Isadora Vaughan: I’ve always tried to have a consistent presence. Even during my pregnancy, I liked to work. This is my job, it’s like nine to five; I’m not a night person. At the moment I’ve sometimes been starting at six o’clock in the morning, before the baby wakes up. Sometimes I’ll work longer if I need to, but with looking after a baby, and enjoying cooking way too much, I like the ritual of the end of the day.

“I often have this process where I’m repurposing old work, like literally melting down something to make something else, which is also a political decision.”

I always make from what’s at hand or financially doable—although I do believe in spending money when you need to. Mostly I work by doing things myself: I weld, make things out of clay, cast things. In my relationship with trades, there’s some friction in that I really love asking people how to do things, but I often get to a point where I’m like, “I can’t do it the way you’re telling me to do it.” I end up doing my version, which can be generative: you can come to an outcome that you wouldn’t otherwise. When I went to art school, my teachers Simone Slee and Bianca Hester were very encouraging to do things materially, to figure out what materials were and how they worked.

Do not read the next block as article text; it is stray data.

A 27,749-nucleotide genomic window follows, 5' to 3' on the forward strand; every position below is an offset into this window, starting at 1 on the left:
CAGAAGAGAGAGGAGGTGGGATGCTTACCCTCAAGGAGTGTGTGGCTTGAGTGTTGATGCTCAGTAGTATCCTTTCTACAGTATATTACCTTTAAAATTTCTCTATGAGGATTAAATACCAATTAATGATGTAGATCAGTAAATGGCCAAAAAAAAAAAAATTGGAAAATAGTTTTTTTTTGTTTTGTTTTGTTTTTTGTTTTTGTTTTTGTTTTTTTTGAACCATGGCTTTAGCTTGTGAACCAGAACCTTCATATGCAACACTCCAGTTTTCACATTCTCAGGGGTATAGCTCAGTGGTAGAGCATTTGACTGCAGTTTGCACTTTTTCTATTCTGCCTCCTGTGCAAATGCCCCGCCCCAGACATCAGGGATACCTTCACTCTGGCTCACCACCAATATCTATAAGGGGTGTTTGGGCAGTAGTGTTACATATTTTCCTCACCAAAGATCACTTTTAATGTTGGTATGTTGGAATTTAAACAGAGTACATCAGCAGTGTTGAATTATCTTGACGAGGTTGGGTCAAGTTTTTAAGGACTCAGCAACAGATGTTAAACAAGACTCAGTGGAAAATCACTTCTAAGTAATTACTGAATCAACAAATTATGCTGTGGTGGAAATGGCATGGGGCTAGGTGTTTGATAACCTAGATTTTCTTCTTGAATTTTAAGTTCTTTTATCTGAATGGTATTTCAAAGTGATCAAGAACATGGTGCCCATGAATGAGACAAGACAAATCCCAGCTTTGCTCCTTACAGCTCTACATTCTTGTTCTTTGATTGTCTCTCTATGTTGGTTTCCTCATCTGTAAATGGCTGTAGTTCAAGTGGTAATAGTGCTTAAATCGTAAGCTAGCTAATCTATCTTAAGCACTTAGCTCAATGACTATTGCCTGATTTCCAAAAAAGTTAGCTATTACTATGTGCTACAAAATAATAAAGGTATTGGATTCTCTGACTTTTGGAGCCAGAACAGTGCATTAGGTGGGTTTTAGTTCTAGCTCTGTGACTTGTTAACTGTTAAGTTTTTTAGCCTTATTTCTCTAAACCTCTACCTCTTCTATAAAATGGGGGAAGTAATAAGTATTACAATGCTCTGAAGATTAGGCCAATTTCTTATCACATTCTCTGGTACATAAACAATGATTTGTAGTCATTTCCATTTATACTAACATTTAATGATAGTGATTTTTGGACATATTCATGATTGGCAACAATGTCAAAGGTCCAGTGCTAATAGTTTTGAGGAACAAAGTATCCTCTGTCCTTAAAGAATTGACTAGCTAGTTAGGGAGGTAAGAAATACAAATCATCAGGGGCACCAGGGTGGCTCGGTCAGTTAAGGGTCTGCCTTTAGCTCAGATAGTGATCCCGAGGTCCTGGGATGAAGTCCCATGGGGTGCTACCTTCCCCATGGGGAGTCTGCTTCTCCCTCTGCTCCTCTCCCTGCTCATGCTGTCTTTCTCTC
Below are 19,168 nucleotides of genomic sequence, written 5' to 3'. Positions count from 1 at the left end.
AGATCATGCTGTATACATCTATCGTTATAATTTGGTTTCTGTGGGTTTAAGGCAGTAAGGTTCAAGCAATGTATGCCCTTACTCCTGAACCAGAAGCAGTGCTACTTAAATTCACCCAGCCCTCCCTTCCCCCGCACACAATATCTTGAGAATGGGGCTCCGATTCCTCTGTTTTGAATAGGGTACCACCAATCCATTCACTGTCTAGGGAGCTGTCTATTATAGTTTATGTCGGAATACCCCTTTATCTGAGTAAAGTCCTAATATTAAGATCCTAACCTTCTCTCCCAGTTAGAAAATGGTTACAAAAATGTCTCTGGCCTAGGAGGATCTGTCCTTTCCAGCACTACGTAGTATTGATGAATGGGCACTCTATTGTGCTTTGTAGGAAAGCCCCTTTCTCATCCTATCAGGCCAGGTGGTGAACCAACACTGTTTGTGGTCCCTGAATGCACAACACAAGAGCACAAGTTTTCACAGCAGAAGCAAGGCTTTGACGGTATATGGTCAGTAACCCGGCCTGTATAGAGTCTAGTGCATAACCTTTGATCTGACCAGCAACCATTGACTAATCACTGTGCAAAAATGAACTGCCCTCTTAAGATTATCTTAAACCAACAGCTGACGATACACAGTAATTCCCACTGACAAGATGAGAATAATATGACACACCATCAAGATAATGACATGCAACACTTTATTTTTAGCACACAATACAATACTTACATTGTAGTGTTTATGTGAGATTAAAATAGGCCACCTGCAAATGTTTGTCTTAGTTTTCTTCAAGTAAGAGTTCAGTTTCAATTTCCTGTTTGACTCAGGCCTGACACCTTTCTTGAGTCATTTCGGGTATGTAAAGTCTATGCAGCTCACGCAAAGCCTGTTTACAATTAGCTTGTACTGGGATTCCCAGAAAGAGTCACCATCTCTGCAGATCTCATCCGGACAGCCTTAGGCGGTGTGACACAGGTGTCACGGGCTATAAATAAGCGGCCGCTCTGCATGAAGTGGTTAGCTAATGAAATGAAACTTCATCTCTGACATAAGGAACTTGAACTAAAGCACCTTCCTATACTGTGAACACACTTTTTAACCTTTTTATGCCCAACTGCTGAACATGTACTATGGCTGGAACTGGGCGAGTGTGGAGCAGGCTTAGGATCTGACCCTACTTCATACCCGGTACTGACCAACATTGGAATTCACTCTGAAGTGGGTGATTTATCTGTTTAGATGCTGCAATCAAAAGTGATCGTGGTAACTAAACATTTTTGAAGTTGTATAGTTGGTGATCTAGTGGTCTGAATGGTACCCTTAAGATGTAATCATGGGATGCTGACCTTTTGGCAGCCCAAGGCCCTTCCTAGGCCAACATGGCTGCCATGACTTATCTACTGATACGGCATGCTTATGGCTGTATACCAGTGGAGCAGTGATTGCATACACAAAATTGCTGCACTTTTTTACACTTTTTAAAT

I often have this process where I’m repurposing old work, like literally melting down something to make something else, which is also a political decision. And I have horticultural knowledge and I’m really interested in how different plant systems work; how things evolve in certain environments. While it’s a cliché, I really do work through the process of making. I also make things because it’s my sense of freedom. You have to believe in what you’re doing enough to even do it.